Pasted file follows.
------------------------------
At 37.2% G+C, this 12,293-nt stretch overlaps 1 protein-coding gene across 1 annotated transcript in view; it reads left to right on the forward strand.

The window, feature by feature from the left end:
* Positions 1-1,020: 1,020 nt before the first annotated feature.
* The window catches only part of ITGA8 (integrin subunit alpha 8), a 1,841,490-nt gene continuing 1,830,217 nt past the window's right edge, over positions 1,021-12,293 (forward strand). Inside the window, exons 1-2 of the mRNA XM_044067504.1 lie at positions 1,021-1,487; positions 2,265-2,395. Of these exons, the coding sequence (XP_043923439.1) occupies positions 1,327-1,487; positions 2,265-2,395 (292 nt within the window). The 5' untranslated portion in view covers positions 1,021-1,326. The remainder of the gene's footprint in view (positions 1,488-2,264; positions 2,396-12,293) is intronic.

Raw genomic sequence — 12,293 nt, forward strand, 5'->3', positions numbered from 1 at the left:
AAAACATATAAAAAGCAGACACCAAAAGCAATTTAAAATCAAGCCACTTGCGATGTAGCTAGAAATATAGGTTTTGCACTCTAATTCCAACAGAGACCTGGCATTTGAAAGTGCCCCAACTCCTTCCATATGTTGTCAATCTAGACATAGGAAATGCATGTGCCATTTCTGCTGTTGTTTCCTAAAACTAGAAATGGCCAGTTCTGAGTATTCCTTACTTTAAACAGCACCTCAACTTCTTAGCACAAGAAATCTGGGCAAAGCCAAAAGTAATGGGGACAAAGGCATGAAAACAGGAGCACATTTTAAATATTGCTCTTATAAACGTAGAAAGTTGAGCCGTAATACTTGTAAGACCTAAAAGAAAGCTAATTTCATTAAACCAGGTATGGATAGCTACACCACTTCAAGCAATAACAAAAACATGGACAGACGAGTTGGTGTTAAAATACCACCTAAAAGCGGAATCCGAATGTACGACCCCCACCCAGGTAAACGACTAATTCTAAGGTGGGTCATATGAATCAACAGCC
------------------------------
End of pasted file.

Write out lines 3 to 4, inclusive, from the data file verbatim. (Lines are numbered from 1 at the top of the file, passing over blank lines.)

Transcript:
* Positions 1-1,020: 1,020 nt before the first annotated feature.
* The window catches only part of ITGA8 (integrin subunit alpha 8), a 1,841,490-nt gene continuing 1,830,217 nt past the window's right edge, over positions 1,021-12,293 (forward strand). Inside the window, exons 1-2 of the mRNA XM_044067504.1 lie at positions 1,021-1,487; positions 2,265-2,395. Of these exons, the coding sequence (XP_043923439.1) occupies positions 1,327-1,487; positions 2,265-2,395 (292 nt within the window). The 5' untranslated portion in view covers positions 1,021-1,326. The remainder of the gene's footprint in view (positions 1,488-2,264; positions 2,396-12,293) is intronic.